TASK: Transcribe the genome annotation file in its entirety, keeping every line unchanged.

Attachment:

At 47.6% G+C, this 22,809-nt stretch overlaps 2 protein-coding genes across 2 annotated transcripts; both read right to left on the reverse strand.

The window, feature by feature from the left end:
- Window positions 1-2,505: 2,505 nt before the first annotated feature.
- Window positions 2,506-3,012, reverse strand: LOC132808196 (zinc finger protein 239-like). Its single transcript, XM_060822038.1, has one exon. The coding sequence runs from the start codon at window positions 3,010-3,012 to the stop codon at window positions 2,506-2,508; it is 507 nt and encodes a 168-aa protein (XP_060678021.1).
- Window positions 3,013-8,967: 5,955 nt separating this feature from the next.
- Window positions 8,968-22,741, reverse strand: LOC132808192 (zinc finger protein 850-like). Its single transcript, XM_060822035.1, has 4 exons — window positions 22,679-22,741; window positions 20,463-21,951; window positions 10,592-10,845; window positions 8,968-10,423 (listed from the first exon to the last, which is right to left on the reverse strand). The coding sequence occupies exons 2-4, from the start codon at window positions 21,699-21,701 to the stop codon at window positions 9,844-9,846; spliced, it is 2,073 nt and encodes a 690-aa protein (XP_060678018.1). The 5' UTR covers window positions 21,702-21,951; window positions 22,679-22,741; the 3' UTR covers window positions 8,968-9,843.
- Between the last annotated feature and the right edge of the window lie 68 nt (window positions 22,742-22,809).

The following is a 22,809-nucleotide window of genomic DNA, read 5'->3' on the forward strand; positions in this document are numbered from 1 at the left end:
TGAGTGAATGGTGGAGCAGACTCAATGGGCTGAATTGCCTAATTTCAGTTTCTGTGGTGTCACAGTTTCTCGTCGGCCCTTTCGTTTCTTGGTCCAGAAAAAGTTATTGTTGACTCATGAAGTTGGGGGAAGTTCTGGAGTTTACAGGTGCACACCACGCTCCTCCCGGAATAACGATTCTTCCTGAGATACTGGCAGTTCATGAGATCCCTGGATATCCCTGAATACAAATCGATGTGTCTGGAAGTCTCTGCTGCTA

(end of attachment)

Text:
At 47.6% G+C, this 22,809-nt stretch overlaps 2 protein-coding genes across 2 annotated transcripts; both read right to left on the reverse strand.

The window, feature by feature from the left end:
- Window positions 1-2,505: 2,505 nt before the first annotated feature.
- Window positions 2,506-3,012, reverse strand: LOC132808196 (zinc finger protein 239-like). Its single transcript, XM_060822038.1, has one exon. The coding sequence runs from the start codon at window positions 3,010-3,012 to the stop codon at window positions 2,506-2,508; it is 507 nt and encodes a 168-aa protein (XP_060678021.1).
- Window positions 3,013-8,967: 5,955 nt separating this feature from the next.
- Window positions 8,968-22,741, reverse strand: LOC132808192 (zinc finger protein 850-like). Its single transcript, XM_060822035.1, has 4 exons — window positions 22,679-22,741; window positions 20,463-21,951; window positions 10,592-10,845; window positions 8,968-10,423 (listed from the first exon to the last, which is right to left on the reverse strand). The coding sequence occupies exons 2-4, from the start codon at window positions 21,699-21,701 to the stop codon at window positions 9,844-9,846; spliced, it is 2,073 nt and encodes a 690-aa protein (XP_060678018.1). The 5' UTR covers window positions 21,702-21,951; window positions 22,679-22,741; the 3' UTR covers window positions 8,968-9,843.
- Between the last annotated feature and the right edge of the window lie 68 nt (window positions 22,742-22,809).

The following is a 22,809-nucleotide window of genomic DNA, read 5'->3' on the forward strand; positions in this document are numbered from 1 at the left end:
TGAGTGAATGGTGGAGCAGACTCAATGGGCTGAATTGCCTAATTTCAGTTTCTGTGGTGTCACAGTTTCTCGTCGGCCCTTTCGTTTCTTGGTCCAGAAAAAGTTATTGTTGACTCATGAAGTTGGGGGAAGTTCTGGAGTTTACAGGTGCACACCACGCTCCTCCCGGAATAACGATTCTTCCTGAGATACTGGCAGTTCATGAGATCCCTGGATATCCCTGAATACAAATCGATGTGTCTGGAAGTCTCTGCTGCTA